Monday, 26 October 2015

Halloween - why do we celebrate it?

Halloween is approaching fast, so we thought we would look into the history and why we actually celebrate the spookiest of days...



You probably know that Halloween is the modern day name for All Hallows Evening. When we looked into the history of the celebration, the main theory is that it is a Christianised feast based around Celtic Harvest Festivals., with some pagan roots, in particular a festival called Samhain. Halloween falls on the eve of All Hallows Day or All Saints Day. All Hallows is about praying to the saints and celebrating the recently departed. All Saints appeared in the year 609, and by the end of the 12th century All Hallows had become a Holy Day of Obligation across much of Europe, with church beels ringing for the souls in purgatory. Interestingly, it was traditional to dress in black and parade the streets ringing a bell and ask good Chritians to remember the souls In turn people would bake and share soul cakes - early trick or treating?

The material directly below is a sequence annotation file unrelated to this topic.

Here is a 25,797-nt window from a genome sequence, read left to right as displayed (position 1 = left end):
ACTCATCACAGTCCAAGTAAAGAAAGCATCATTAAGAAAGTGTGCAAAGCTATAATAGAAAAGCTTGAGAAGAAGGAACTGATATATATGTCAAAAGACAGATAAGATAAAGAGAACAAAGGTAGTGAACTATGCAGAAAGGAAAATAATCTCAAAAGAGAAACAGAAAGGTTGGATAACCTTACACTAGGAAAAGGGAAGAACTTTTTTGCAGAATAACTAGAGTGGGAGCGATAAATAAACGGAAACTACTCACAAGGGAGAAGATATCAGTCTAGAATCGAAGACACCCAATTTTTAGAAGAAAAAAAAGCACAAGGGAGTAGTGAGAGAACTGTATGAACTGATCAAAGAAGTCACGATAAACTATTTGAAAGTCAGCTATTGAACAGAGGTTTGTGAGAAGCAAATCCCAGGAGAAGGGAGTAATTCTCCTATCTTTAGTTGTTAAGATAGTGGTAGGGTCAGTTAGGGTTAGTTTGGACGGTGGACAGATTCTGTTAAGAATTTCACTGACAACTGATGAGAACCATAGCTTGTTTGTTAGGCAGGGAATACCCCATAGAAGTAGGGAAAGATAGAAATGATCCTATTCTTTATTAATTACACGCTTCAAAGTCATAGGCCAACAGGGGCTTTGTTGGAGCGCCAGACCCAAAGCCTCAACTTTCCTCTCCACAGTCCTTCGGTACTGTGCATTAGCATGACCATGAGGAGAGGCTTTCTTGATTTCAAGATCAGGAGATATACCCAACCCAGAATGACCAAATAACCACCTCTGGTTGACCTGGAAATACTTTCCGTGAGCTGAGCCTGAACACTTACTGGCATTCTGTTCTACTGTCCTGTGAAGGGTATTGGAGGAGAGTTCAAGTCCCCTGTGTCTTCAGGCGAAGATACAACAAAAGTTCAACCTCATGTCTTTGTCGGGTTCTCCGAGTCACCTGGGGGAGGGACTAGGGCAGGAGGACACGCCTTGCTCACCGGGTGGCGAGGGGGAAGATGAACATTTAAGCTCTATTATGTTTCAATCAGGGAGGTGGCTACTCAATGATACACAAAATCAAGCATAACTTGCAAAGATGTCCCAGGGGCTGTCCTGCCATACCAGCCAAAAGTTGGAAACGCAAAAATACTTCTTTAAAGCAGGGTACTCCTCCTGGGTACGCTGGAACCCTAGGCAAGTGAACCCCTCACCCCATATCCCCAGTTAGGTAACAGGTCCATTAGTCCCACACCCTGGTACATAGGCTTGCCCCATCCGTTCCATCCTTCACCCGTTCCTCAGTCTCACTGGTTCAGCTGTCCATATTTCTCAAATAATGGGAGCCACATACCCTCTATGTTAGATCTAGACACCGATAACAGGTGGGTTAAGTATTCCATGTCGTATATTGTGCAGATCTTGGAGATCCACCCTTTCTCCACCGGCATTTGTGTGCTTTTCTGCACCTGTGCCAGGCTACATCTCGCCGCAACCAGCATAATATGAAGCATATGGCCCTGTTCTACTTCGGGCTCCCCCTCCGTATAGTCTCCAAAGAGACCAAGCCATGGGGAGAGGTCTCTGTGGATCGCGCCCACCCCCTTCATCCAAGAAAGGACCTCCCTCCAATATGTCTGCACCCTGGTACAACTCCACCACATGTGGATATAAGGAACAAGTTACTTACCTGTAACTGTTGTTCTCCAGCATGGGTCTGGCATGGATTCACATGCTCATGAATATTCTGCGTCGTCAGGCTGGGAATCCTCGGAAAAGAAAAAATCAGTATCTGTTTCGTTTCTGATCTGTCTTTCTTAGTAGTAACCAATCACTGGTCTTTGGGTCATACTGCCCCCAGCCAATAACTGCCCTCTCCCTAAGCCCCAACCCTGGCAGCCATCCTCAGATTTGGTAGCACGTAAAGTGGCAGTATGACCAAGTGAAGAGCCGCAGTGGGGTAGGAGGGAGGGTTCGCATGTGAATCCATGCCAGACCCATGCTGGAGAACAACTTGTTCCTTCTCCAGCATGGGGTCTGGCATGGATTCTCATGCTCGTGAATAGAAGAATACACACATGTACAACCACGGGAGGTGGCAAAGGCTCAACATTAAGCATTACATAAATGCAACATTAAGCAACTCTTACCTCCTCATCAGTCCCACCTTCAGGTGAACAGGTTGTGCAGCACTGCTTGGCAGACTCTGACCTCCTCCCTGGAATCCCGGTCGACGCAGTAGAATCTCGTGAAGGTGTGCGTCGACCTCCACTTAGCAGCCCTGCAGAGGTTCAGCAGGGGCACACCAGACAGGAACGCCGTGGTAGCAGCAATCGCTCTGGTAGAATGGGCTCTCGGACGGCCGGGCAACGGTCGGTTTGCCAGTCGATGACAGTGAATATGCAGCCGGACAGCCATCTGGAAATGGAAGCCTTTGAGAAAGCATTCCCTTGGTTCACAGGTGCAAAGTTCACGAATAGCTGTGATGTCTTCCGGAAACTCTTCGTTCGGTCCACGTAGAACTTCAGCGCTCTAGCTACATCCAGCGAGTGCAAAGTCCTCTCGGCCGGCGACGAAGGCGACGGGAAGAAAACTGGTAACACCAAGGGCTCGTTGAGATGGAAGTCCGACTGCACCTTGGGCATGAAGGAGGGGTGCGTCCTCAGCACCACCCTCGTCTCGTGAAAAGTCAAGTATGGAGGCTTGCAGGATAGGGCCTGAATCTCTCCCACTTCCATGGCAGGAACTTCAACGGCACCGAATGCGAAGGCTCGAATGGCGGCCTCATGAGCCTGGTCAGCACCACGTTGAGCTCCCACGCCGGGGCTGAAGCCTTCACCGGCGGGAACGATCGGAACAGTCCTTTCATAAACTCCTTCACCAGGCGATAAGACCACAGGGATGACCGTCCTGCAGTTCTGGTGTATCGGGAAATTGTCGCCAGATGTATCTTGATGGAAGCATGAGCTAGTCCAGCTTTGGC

Whatever the origin of Halloween is, it is very widely celebrated.

In the commercialised version of Halloween, we all get dressed up, go door to door to get sweets and treats. We have parties with all sorts of things like apple bobbing and pumpikins. Although it is more closely associated with Amercia, it has grown enormously here and is now an industry all on it's own. 

Although Pumpkins are the most associated items with Halloween, it wasn't always the case. In Ireland and Scotland they carved Turnips. Immigrants in North Amercia changed it to a pumpkin, becuase they were larger and softer. There is record of the carving of pumkins in America in 1837, although this was more to do with harvest time. It didn't become associated with Halloween until the mid 19th century.

We hope you have a great, safe Halloween.



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